HISTORY OF DOG SLEDDING|
Sled dogs were once one of the main methods of transportation in the Arctic regions of the world, long before snowmobiles and airplanes. Hundreds of years ago, dogs were used to pull cargo and people through the deep snows of many lands. Many researchers believe that life in these regions would not have even been possible without sled dogs. According to the International Federation of Sleddog Sports, "sled dog activities may have existed for almost as long as the relationship between dogs and humans, in the regions where snow was a seasonal probability." People used sled dogs to transport everything from mail to medicine.
Dog sledding was not only used for occupational activities but also recreational. One of the first dog sled races occurred sometime in the mid to late 1800's. In 1886 a sled dog race was featured at a Winter Carnival in Minnesota and continues even today. The Walt Disney movie Iron Will was based on the 1917 Winter Carnival race from Winnipeg to Saint Paul. With the Gold Rush in Alaska and the Yukon, the sled dog races in the north started attracting world wide attention. The first of these races, the All-Alaska Sweepstakes, was organized in Nome, Alaska.
In the 1920's returning gold miners brought sled dog racing to New England where it became very popular. The 1920's and 30's were the glory years for sled dog racing; business sponsorship helped to fund top professional mushers and allowed teams to travel across North America competing. The popularity of mushing and the news media coverage it attracted helped the development of the sport. In the 1932 Lake Placid Winter Olympic games Sled Dog Racing was featured as a demonstration sport and again at the 1952 Oslo Olympics. However, this time it was featured as a pulka race where the driver accompanies the dogs on skis behind a toboggan or pulka. In 1992, the International Federation of Sleddog Sports was officially incorporated as a way to focus the efforts of many national, local and international organizations on the goal of Olympic recognition and organization with other mainstream sports.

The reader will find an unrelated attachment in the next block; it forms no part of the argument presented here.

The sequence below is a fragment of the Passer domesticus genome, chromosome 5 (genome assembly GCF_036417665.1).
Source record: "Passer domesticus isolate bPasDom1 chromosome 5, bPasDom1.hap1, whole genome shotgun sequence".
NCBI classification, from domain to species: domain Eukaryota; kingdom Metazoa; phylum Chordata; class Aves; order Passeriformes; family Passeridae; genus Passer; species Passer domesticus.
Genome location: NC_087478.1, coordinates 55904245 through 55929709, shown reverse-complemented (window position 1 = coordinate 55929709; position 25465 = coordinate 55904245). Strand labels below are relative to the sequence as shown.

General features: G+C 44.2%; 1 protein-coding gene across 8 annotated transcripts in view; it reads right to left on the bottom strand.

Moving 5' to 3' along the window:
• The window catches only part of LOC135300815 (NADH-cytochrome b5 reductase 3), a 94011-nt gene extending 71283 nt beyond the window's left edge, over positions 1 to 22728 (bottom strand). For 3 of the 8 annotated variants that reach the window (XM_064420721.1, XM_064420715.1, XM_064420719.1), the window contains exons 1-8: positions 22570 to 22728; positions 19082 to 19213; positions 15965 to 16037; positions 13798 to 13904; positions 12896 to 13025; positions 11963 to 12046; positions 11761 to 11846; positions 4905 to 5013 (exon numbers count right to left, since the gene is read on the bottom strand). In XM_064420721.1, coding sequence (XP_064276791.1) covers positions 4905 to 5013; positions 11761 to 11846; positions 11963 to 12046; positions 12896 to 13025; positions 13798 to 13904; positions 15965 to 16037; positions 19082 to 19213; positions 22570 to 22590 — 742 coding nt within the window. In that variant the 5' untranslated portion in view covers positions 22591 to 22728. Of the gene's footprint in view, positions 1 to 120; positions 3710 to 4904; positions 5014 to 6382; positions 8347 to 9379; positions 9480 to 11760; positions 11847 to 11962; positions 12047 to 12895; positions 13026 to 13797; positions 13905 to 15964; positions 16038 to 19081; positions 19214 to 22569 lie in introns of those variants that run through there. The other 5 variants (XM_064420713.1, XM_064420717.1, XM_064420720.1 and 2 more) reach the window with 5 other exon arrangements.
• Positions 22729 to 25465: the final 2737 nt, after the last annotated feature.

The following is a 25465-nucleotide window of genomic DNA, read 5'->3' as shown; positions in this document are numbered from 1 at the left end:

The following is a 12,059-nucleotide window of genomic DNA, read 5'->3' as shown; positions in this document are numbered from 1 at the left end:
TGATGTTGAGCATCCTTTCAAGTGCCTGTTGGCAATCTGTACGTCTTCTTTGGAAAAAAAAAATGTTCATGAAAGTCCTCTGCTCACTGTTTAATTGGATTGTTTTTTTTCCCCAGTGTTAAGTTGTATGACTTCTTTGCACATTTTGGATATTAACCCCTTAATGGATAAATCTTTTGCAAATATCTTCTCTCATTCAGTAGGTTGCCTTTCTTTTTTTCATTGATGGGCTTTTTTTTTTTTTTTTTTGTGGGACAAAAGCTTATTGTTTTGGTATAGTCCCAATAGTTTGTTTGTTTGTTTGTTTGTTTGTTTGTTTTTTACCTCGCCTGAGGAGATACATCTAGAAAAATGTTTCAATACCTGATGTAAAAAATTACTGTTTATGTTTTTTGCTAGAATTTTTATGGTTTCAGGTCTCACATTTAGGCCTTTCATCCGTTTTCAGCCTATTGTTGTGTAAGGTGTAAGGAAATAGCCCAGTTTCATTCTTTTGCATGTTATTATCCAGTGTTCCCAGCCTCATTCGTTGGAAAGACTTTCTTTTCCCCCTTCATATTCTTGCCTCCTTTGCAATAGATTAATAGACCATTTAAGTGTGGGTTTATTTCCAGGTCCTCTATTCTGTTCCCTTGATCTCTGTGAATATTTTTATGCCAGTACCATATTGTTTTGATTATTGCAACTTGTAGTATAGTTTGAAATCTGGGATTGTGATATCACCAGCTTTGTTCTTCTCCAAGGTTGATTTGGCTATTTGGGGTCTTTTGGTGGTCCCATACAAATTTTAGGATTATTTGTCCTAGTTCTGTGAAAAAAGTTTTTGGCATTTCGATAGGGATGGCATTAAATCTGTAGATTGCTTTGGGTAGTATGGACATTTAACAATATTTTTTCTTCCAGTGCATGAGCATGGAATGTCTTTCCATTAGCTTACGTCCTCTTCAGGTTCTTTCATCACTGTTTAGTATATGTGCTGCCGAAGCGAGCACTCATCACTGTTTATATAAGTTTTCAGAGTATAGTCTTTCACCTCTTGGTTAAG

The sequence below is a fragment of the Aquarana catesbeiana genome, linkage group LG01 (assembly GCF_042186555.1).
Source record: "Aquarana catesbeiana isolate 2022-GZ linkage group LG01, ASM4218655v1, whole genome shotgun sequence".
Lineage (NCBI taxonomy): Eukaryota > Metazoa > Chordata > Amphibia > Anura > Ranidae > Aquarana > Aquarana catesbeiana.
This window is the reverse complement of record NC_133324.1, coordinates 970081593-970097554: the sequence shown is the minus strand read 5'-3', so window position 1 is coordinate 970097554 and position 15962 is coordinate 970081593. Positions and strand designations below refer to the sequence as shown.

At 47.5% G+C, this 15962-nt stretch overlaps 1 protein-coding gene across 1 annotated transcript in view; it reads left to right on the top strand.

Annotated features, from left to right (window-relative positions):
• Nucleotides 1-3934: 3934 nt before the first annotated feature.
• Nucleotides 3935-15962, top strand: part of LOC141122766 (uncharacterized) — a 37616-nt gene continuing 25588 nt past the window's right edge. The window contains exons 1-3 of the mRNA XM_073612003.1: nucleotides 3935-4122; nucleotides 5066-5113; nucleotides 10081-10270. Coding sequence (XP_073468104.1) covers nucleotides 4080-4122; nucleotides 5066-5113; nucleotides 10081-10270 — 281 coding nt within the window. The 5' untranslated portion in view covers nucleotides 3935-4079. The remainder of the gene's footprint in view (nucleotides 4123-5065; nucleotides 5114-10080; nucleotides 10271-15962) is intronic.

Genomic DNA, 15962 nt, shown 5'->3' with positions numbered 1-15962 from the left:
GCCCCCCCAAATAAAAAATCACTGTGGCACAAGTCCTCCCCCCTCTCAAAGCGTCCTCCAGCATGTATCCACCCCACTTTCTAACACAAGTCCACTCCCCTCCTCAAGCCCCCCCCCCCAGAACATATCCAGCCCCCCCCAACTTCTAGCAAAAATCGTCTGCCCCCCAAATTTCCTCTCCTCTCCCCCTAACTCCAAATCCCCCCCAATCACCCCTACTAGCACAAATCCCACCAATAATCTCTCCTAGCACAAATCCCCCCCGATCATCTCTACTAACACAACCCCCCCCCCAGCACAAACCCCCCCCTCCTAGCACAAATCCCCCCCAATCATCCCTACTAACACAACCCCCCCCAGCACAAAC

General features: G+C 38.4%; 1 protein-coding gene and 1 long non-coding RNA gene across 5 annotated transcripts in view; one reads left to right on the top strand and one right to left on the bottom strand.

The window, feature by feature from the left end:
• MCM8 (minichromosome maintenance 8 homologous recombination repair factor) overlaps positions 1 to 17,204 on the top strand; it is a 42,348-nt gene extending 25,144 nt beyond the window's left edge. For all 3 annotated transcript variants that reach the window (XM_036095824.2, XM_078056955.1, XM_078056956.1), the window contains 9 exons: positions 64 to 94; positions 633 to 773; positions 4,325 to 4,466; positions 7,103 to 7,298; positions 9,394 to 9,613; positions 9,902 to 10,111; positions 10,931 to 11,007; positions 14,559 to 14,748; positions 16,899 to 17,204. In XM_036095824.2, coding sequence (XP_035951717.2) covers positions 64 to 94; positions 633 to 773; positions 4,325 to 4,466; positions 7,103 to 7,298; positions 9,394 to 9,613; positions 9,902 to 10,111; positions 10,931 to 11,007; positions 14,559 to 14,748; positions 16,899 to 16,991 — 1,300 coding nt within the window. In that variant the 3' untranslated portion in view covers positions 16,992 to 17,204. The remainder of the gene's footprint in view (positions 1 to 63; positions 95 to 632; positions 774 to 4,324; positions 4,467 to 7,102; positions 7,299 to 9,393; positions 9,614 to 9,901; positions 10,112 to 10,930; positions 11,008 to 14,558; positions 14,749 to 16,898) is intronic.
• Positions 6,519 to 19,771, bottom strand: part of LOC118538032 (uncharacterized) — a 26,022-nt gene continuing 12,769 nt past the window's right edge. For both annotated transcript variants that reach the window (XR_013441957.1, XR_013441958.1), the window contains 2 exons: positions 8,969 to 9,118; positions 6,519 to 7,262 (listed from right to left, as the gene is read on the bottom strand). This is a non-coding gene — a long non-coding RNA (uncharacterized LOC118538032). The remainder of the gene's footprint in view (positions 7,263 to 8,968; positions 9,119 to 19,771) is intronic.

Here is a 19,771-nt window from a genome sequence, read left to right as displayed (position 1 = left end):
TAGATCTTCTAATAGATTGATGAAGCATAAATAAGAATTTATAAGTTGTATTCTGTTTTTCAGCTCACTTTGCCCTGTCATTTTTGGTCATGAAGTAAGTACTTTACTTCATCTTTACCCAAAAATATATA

International Federation of Sleddog Sports
back  main
Copyright © 2003 artwork and photographs to D. Smith and C. Whitlock